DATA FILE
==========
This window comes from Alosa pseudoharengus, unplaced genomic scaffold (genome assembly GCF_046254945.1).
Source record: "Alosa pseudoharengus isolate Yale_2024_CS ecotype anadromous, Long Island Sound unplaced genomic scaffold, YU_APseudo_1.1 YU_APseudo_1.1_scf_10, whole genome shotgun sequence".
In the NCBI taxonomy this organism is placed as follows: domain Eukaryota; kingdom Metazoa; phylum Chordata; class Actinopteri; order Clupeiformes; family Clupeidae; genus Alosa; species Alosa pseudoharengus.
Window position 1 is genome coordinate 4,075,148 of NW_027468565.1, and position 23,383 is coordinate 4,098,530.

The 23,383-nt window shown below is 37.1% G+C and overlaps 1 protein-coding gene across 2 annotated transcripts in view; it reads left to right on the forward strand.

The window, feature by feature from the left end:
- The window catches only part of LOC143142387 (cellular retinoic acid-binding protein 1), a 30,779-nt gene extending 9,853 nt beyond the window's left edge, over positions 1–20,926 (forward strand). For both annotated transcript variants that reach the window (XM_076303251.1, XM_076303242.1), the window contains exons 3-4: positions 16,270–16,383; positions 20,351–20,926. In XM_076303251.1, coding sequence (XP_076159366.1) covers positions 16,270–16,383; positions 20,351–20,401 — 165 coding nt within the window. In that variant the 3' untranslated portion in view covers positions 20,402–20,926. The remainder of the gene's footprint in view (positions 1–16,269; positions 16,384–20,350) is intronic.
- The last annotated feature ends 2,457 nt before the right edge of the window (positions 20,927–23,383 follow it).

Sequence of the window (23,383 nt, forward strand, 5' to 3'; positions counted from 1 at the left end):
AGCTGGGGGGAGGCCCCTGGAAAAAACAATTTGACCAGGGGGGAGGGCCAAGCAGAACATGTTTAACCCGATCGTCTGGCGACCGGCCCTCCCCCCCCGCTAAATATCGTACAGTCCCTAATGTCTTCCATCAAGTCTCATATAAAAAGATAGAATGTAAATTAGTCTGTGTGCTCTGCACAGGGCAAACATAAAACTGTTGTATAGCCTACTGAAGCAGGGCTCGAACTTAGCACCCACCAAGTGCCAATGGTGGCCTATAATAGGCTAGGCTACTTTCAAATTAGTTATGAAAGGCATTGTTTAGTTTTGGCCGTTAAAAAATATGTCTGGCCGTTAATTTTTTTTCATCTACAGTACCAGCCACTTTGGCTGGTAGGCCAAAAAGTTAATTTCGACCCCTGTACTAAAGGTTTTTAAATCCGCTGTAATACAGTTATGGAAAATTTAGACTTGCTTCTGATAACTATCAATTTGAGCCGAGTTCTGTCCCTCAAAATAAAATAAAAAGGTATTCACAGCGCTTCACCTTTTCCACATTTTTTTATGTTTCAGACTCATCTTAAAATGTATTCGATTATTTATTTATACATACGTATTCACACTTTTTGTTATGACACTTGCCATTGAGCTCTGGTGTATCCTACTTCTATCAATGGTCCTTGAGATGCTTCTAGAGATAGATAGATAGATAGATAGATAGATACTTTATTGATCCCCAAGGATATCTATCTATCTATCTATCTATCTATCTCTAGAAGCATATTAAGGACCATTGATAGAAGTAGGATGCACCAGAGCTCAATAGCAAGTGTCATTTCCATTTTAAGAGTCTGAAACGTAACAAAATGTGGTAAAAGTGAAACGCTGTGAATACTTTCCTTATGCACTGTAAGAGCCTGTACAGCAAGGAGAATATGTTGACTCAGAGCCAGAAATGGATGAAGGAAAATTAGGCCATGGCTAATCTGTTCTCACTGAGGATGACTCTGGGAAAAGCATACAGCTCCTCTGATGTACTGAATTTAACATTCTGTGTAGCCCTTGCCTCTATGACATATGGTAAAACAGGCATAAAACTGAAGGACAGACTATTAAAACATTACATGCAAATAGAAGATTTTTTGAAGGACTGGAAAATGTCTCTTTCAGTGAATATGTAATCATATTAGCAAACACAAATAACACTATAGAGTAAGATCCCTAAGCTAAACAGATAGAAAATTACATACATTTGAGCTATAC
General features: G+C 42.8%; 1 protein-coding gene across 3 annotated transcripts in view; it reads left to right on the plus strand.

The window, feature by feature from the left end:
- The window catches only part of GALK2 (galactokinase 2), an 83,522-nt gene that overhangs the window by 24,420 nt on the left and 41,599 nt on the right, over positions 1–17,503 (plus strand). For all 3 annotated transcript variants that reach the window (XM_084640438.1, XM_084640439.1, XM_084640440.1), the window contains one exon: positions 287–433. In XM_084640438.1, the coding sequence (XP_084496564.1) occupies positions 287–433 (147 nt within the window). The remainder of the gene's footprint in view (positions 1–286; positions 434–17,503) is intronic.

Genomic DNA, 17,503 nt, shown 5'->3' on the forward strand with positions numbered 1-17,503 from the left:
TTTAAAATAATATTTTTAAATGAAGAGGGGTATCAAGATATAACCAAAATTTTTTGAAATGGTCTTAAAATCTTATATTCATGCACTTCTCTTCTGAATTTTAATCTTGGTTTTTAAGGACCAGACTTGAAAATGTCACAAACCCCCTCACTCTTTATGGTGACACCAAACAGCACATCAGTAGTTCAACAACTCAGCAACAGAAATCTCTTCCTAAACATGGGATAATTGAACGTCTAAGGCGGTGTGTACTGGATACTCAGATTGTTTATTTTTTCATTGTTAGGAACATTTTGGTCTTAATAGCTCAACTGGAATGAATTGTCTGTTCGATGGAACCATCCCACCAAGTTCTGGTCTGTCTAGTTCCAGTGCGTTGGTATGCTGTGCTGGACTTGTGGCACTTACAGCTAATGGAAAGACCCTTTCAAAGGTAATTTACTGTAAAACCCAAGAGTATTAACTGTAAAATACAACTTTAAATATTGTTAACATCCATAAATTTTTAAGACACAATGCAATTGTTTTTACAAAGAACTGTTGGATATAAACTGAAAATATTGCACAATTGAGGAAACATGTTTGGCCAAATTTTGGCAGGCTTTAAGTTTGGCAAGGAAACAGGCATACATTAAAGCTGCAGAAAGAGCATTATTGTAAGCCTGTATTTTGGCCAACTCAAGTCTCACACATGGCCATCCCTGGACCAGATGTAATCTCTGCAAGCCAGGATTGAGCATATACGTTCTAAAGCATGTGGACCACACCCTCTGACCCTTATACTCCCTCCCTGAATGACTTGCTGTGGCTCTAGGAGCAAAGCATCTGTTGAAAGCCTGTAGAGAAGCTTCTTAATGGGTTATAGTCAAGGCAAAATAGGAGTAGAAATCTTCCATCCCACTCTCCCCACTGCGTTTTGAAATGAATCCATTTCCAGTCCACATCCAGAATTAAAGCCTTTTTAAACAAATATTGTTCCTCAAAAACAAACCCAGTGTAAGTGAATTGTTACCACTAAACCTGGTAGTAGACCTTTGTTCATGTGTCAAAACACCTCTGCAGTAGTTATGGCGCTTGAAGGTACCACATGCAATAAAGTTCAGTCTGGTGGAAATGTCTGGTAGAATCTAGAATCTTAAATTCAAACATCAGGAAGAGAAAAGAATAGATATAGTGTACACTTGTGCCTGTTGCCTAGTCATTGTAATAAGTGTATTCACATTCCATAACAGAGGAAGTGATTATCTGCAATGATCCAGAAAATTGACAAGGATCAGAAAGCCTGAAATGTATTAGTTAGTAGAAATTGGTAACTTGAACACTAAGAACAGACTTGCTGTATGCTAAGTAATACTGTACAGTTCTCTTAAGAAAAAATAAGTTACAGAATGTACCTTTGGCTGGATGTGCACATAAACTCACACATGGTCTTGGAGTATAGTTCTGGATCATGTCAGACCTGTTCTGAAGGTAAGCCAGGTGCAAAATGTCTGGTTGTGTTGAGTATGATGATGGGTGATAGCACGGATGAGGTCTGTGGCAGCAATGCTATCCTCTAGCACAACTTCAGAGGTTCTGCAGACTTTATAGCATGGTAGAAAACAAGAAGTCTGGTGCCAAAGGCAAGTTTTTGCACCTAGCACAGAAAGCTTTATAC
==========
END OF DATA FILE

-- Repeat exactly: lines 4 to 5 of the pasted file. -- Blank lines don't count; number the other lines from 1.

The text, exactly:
Window position 1 is genome coordinate 4,075,148 of NW_027468565.1, and position 23,383 is coordinate 4,098,530.

The 23,383-nt window shown below is 37.1% G+C and overlaps 1 protein-coding gene across 2 annotated transcripts in view; it reads left to right on the forward strand.